Referendum and the Choice between Monarchy and Republic in Greece



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Referendum and the Choice between Monarchy and Republic in Greece
Forthcoming in

Constitutional Political Economy

DOI 10.1007/s10602-009-9078-4


George Tridimas

Abstract
Drawing on the 1974 Greek parliamentary elections and constitutional referendum which abolished the monarchy, the paper employs a spatial decision model to examine the strategic use of a parliamentary election and a non mandatory referendum by an agenda setter. The parliamentary election bundles two issues, the right to form a government and the right to choose the form of state. This implies that the election campaign efforts to attract votes are different from the campaign efforts to win an election for government and a separate referendum for the form of state. The choice of the agenda setter turns out to depend on his costs of campaign efforts in the different contests relative to those of the opposition, his benefits to be gained from winning the different contests, his comparative electoral appeal and the probability that the referendum secures his favourite outcome.


Key words: Greece; monarchy versus republic; non-required referendum; parliamentary elections; campaign effort; constitutional revision.
JEL classification: D7; N4
March 2009


G. Tridimas.

University of Ulster,

Newtownabbey, Co. Antrim, BT37 0QB, UK

E-mail: G.Tridimas@ulster.ac.uk



Referendum and the Choice between Monarchy and Republic in Greece
Constitutional changes have often been ratified by holding a referendum. A long line of scholarship has inquired the comparative benefits of democratic decision making directly by the voters in a referendum and indirectly by elected representatives in parliament. There seems to be a wide consensus in the literature that deciding an issue of public interest by a referendum confers important benefits to the citizenry by involving the voters directly in the process of decision making. Typically, the existing volume of work considers the referendum as an alternative to the election for representatives, who decide the issue of public interest. The present paper extends and complements this line of inquiry by examining why an agenda setter chooses to call an election to decide some issues and a non mandatory referendum to settle some other issues, even though they could have been decided by the elected representatives.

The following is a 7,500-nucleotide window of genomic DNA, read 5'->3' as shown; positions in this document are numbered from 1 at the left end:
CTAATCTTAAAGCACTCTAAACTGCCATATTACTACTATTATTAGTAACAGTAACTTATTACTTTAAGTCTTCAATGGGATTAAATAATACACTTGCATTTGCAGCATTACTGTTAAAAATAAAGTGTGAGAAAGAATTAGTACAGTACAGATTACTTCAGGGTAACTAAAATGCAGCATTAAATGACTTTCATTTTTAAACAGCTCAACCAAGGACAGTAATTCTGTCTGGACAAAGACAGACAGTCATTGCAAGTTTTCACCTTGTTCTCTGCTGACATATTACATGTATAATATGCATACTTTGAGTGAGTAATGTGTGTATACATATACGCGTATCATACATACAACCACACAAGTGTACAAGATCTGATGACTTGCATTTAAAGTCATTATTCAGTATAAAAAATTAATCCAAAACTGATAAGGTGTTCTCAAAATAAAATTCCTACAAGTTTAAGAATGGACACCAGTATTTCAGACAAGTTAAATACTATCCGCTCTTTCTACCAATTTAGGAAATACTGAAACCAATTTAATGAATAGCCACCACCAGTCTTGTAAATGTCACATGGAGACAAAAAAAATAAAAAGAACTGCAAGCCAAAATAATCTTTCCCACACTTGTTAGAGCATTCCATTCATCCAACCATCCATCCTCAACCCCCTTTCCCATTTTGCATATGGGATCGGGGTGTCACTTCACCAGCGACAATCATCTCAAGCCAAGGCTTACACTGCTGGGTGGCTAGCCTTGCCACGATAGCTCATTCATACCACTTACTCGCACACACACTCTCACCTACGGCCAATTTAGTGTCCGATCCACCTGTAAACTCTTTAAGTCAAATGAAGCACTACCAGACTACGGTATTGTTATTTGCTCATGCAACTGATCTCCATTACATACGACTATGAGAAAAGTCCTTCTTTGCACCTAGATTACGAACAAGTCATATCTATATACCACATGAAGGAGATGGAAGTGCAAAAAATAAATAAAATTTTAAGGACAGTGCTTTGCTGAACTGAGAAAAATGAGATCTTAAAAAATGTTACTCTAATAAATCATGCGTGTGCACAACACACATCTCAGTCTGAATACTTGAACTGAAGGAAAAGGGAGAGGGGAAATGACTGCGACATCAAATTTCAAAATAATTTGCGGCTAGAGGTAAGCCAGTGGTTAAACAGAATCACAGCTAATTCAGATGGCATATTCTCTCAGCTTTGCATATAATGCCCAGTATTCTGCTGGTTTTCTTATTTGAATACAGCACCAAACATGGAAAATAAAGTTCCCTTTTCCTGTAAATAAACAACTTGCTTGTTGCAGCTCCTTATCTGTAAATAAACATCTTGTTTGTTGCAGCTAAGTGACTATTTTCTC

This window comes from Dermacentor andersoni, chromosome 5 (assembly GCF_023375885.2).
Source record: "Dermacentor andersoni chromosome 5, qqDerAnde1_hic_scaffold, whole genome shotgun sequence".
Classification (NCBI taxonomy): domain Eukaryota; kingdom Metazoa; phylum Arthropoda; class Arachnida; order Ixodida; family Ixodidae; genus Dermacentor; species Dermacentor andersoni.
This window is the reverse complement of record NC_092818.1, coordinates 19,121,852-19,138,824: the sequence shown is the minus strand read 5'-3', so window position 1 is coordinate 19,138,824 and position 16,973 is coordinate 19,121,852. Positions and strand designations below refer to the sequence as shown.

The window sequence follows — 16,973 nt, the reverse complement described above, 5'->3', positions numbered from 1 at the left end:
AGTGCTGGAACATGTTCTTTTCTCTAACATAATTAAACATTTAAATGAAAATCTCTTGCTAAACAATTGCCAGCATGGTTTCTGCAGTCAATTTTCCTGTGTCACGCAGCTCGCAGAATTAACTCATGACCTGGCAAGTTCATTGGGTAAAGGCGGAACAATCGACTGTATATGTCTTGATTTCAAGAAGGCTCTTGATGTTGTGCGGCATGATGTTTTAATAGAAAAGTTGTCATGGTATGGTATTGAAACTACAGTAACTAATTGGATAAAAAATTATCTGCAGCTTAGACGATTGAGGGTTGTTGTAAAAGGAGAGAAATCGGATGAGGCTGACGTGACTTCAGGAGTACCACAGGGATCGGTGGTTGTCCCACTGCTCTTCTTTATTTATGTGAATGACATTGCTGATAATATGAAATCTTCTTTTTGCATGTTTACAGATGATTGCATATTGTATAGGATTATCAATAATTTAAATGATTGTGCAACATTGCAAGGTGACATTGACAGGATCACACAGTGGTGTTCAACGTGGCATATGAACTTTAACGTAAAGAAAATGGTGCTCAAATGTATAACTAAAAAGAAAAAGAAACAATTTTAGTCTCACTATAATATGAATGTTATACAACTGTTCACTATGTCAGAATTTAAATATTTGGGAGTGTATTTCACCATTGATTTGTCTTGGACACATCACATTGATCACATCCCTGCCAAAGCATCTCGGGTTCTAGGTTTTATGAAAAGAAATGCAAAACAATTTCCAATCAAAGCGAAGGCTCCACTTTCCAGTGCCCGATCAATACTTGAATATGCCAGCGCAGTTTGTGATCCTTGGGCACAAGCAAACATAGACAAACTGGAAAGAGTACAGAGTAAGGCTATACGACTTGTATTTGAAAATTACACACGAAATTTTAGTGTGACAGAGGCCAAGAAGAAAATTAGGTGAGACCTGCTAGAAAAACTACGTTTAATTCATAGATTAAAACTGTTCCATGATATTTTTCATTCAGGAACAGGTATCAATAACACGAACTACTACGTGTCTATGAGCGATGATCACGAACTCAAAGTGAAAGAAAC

In its analysis the paper draws on the experience of Greece, where the question of the form of the state, monarchy or republic, was put to a referendum six times in the period 1920-1974, while all other questions of policy and constitutional arrangements have always been decided by politicians elected in parliamentary elections (when not under authoritarian rule). The monarchy in Greece had a turbulent time, with four kings out of a total of seven deposed during the period 1832-1974. None of the six referendums about the monarchy was in any way constitutionally mandated, they were all held at the discretion of the incumbent governments. Both theory and practice have shown that a referendum may significantly change the result of the legislative process of representative democracy. Calling a referendum therefore, especially when there is no constitutional requirement to do so, may imply significant political risks and trade offs for a political ruler who acts as the agenda setter. What determines the choice of the agenda setter to call a referendum? This question is the subject of the present work.
The experience of the sixth referendum on the monarchy in Greece in 1974 is instructive: In 1974 after the collapse of the dictatorship there were two popular votes, first, a parliamentary election to produce a democratic government and vote in a new constitution; second, a referendum to either restore the monarchy or proclaim the country as a republic. Contrary to its predecessors, the pro-republic outcome of the 1974 referendum and the 1975 constitution which followed have proved long lasting and sufficiently flexible to allow orderly alternation of political parties in office and two constitutional revisions in accordance with the existing provisions.
The paper analyses the choice of the agenda setter to call a parliamentary election and to hold a non mandatory referendum to determine different issues of public interest. Even though the focus is on Greece, the question of how the agenda setter chooses to combine different voting mechanisms addresses a more general issue and as such, it is hoped, of wider interest.